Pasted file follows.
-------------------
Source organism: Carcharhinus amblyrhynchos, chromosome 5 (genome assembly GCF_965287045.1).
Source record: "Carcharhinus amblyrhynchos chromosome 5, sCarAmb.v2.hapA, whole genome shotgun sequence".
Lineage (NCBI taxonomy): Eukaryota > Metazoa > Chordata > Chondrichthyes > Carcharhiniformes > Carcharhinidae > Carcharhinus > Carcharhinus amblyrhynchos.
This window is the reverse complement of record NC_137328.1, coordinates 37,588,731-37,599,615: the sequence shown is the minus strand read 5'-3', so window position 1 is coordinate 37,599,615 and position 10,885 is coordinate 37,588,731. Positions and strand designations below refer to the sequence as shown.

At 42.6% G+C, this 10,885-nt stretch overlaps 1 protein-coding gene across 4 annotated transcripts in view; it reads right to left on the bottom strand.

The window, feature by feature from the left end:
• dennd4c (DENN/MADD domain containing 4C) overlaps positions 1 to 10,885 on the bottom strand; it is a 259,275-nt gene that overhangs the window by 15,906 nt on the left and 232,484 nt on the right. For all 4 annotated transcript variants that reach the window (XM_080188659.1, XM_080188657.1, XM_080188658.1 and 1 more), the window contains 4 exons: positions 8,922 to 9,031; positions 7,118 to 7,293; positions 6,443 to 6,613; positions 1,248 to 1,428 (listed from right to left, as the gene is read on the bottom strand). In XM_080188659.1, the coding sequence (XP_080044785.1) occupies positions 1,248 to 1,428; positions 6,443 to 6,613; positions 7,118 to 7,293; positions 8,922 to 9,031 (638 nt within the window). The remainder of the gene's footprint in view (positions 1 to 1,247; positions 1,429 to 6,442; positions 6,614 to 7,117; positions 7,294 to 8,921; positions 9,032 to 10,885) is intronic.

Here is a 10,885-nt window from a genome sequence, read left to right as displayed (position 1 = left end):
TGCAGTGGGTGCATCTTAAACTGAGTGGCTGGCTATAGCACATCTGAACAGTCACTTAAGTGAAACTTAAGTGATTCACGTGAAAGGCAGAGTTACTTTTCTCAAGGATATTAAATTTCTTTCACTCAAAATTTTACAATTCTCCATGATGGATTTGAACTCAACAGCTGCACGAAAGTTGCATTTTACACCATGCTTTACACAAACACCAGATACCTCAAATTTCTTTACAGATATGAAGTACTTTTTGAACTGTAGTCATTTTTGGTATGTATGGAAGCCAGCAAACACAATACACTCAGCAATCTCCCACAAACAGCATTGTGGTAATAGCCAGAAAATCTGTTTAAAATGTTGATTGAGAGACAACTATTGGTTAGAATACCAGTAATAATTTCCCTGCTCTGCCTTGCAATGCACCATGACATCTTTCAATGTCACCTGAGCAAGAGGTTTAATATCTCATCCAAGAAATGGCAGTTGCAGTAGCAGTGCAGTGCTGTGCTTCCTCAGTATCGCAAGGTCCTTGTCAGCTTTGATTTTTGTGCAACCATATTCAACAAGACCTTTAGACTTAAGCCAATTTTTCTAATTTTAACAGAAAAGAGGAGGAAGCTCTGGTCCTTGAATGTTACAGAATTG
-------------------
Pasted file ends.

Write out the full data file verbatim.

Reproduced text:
Source organism: Carcharhinus amblyrhynchos, chromosome 5 (genome assembly GCF_965287045.1).
Source record: "Carcharhinus amblyrhynchos chromosome 5, sCarAmb.v2.hapA, whole genome shotgun sequence".
Lineage (NCBI taxonomy): Eukaryota > Metazoa > Chordata > Chondrichthyes > Carcharhiniformes > Carcharhinidae > Carcharhinus > Carcharhinus amblyrhynchos.
This window is the reverse complement of record NC_137328.1, coordinates 37,588,731-37,599,615: the sequence shown is the minus strand read 5'-3', so window position 1 is coordinate 37,599,615 and position 10,885 is coordinate 37,588,731. Positions and strand designations below refer to the sequence as shown.

At 42.6% G+C, this 10,885-nt stretch overlaps 1 protein-coding gene across 4 annotated transcripts in view; it reads right to left on the bottom strand.

The window, feature by feature from the left end:
• dennd4c (DENN/MADD domain containing 4C) overlaps positions 1 to 10,885 on the bottom strand; it is a 259,275-nt gene that overhangs the window by 15,906 nt on the left and 232,484 nt on the right. For all 4 annotated transcript variants that reach the window (XM_080188659.1, XM_080188657.1, XM_080188658.1 and 1 more), the window contains 4 exons: positions 8,922 to 9,031; positions 7,118 to 7,293; positions 6,443 to 6,613; positions 1,248 to 1,428 (listed from right to left, as the gene is read on the bottom strand). In XM_080188659.1, the coding sequence (XP_080044785.1) occupies positions 1,248 to 1,428; positions 6,443 to 6,613; positions 7,118 to 7,293; positions 8,922 to 9,031 (638 nt within the window). The remainder of the gene's footprint in view (positions 1 to 1,247; positions 1,429 to 6,442; positions 6,614 to 7,117; positions 7,294 to 8,921; positions 9,032 to 10,885) is intronic.

Here is a 10,885-nt window from a genome sequence, read left to right as displayed (position 1 = left end):
TGCAGTGGGTGCATCTTAAACTGAGTGGCTGGCTATAGCACATCTGAACAGTCACTTAAGTGAAACTTAAGTGATTCACGTGAAAGGCAGAGTTACTTTTCTCAAGGATATTAAATTTCTTTCACTCAAAATTTTACAATTCTCCATGATGGATTTGAACTCAACAGCTGCACGAAAGTTGCATTTTACACCATGCTTTACACAAACACCAGATACCTCAAATTTCTTTACAGATATGAAGTACTTTTTGAACTGTAGTCATTTTTGGTATGTATGGAAGCCAGCAAACACAATACACTCAGCAATCTCCCACAAACAGCATTGTGGTAATAGCCAGAAAATCTGTTTAAAATGTTGATTGAGAGACAACTATTGGTTAGAATACCAGTAATAATTTCCCTGCTCTGCCTTGCAATGCACCATGACATCTTTCAATGTCACCTGAGCAAGAGGTTTAATATCTCATCCAAGAAATGGCAGTTGCAGTAGCAGTGCAGTGCTGTGCTTCCTCAGTATCGCAAGGTCCTTGTCAGCTTTGATTTTTGTGCAACCATATTCAACAAGACCTTTAGACTTAAGCCAATTTTTCTAATTTTAACAGAAAAGAGGAGGAAGCTCTGGTCCTTGAATGTTACAGAATTG